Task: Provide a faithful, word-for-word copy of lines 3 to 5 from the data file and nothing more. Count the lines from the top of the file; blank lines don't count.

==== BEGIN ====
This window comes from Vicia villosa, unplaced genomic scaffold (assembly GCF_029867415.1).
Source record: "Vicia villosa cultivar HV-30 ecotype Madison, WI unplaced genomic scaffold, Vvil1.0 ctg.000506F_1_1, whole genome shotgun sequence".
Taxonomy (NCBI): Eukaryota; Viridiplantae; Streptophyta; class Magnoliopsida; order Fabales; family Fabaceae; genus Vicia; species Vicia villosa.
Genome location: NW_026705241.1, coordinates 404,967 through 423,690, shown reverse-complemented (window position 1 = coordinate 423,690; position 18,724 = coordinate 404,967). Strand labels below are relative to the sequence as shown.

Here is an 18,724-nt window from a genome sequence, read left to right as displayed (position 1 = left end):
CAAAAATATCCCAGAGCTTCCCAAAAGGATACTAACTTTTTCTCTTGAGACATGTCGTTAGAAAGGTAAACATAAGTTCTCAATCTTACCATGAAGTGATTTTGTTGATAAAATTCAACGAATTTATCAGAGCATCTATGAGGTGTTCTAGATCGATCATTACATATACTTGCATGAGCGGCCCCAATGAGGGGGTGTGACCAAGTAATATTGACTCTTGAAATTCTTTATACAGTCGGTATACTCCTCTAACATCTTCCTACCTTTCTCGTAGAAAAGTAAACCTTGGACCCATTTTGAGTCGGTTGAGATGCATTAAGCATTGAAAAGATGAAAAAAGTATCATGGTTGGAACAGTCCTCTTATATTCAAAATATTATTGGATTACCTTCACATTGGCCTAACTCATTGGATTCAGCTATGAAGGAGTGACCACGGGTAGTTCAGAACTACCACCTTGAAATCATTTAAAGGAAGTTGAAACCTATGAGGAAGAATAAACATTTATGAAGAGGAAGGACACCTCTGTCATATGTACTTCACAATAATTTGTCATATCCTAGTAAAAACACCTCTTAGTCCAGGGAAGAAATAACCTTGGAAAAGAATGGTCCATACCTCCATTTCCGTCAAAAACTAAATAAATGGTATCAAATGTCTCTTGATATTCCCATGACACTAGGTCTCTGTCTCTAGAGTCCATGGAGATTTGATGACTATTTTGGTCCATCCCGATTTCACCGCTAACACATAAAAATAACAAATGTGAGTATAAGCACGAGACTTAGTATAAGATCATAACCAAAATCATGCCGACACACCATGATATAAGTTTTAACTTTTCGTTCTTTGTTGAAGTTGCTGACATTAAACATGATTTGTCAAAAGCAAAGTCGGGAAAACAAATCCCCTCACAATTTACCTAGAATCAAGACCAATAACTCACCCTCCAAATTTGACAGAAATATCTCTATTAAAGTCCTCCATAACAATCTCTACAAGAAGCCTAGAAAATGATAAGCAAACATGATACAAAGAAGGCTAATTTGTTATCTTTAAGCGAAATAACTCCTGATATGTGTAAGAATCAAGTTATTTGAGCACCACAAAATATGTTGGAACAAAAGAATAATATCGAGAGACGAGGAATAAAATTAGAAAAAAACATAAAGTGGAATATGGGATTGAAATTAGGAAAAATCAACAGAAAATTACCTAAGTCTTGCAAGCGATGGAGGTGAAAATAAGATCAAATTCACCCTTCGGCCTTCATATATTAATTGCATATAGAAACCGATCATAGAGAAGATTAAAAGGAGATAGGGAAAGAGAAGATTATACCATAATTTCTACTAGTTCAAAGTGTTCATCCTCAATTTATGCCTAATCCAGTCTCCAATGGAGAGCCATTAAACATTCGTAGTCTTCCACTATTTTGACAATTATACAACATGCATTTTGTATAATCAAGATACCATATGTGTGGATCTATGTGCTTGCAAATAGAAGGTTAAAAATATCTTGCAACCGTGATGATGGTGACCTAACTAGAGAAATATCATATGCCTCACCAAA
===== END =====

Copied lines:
Taxonomy (NCBI): Eukaryota; Viridiplantae; Streptophyta; class Magnoliopsida; order Fabales; family Fabaceae; genus Vicia; species Vicia villosa.
Genome location: NW_026705241.1, coordinates 404,967 through 423,690, shown reverse-complemented (window position 1 = coordinate 423,690; position 18,724 = coordinate 404,967). Strand labels below are relative to the sequence as shown.

Here is an 18,724-nt window from a genome sequence, read left to right as displayed (position 1 = left end):